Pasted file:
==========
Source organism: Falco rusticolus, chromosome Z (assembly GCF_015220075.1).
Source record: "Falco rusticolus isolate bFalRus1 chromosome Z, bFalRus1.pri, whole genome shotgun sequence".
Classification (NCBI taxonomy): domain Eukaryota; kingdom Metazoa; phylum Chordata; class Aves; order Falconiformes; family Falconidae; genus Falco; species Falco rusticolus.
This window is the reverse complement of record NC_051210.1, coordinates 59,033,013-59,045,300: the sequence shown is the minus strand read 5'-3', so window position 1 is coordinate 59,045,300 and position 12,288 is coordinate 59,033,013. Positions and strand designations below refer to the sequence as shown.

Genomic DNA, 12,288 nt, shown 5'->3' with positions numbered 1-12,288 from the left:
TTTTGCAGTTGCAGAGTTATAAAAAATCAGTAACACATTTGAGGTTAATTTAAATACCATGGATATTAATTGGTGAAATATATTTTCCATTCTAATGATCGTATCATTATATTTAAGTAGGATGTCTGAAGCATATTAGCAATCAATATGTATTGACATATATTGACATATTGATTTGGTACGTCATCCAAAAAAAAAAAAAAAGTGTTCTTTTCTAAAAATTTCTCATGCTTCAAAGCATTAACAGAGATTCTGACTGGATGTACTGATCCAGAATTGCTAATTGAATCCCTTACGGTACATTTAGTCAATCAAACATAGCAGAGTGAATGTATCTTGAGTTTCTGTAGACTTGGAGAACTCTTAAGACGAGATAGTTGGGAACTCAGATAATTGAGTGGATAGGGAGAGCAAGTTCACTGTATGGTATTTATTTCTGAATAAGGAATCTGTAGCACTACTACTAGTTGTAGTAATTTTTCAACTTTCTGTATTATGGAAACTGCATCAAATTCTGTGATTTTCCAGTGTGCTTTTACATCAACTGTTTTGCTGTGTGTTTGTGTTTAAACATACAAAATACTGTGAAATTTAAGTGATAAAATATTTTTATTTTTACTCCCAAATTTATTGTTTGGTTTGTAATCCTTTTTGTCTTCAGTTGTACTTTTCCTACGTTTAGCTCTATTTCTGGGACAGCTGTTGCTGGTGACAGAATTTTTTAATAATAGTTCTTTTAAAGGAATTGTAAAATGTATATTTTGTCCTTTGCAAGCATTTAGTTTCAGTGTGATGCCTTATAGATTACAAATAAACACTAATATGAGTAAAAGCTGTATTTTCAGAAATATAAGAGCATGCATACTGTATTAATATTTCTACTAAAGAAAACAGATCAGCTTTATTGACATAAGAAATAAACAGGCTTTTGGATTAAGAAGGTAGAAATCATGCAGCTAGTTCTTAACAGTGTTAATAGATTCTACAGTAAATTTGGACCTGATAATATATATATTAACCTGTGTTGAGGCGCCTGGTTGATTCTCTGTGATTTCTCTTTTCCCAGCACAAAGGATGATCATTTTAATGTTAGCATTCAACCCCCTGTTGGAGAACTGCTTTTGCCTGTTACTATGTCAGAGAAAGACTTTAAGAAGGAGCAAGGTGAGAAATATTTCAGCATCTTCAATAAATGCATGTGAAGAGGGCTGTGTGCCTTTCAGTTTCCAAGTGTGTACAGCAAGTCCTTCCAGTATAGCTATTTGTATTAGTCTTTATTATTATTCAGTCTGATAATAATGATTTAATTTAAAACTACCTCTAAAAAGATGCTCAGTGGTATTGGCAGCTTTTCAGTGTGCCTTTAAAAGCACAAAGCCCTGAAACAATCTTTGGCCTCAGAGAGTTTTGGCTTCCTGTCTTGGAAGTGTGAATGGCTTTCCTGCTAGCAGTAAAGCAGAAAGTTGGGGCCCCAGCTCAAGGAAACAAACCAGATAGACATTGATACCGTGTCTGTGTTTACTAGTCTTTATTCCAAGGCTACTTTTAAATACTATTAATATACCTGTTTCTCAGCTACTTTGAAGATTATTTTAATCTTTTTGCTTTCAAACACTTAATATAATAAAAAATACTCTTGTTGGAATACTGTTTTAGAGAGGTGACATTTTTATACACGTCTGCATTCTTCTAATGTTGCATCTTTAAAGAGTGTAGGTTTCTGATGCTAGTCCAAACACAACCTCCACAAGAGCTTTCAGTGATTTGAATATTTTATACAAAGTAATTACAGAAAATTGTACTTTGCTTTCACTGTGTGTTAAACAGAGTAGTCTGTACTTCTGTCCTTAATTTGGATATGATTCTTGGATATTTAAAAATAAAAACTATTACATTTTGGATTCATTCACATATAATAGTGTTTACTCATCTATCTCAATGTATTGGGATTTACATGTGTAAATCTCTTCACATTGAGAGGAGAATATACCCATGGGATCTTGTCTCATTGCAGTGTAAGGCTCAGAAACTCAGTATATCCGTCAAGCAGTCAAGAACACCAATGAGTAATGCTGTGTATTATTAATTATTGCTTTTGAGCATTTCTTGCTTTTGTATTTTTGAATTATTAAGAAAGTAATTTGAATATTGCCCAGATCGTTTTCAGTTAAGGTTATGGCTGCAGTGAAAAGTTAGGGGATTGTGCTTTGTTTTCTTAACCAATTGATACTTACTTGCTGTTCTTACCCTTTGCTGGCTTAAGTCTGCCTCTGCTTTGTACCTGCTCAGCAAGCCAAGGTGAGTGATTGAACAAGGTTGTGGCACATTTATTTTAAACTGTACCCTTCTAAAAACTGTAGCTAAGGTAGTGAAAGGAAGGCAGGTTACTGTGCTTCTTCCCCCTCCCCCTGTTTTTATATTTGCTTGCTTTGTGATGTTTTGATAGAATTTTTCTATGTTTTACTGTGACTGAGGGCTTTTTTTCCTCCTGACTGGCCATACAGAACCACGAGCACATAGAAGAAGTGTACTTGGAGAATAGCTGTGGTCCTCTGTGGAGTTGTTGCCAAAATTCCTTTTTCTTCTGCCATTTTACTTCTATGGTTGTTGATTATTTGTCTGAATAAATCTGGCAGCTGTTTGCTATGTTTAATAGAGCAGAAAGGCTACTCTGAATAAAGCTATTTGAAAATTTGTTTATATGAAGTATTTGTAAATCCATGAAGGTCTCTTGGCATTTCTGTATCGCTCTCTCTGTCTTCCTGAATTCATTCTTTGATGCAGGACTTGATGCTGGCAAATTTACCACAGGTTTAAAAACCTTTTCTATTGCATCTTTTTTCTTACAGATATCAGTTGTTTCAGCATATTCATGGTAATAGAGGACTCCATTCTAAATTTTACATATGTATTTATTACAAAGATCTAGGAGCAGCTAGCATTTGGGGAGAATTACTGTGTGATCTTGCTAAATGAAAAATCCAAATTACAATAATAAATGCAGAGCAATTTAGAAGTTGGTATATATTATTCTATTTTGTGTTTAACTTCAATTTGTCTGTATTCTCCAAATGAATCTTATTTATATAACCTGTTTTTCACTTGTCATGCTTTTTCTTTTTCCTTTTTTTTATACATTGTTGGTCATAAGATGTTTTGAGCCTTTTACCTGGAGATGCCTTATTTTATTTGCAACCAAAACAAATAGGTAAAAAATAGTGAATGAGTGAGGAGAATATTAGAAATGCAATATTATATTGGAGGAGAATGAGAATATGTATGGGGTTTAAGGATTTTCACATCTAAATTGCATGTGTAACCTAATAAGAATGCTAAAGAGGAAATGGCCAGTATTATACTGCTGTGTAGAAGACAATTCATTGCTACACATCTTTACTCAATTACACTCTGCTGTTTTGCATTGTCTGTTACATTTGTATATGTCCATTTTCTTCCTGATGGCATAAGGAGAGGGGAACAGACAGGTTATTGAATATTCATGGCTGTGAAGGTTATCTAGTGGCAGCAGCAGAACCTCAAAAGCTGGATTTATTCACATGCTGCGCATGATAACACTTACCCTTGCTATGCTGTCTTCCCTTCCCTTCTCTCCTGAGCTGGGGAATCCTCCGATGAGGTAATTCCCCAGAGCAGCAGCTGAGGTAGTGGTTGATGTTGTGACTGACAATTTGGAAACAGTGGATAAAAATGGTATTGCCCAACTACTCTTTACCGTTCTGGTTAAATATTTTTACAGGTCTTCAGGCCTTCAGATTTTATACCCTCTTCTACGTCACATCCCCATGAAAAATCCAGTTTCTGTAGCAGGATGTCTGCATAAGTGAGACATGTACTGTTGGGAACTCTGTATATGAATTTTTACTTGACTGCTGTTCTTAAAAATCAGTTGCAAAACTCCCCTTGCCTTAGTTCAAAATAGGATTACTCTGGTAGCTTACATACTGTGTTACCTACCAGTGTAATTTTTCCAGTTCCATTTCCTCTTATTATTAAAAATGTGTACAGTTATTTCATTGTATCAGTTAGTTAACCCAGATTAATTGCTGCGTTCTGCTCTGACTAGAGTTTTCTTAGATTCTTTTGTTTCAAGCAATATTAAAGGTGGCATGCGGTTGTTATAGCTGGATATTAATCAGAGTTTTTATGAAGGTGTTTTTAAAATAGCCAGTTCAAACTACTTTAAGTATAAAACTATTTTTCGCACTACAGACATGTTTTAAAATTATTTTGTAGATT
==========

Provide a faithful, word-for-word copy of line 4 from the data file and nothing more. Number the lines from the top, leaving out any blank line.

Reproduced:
This window is the reverse complement of record NC_051210.1, coordinates 59,033,013-59,045,300: the sequence shown is the minus strand read 5'-3', so window position 1 is coordinate 59,045,300 and position 12,288 is coordinate 59,033,013. Positions and strand designations below refer to the sequence as shown.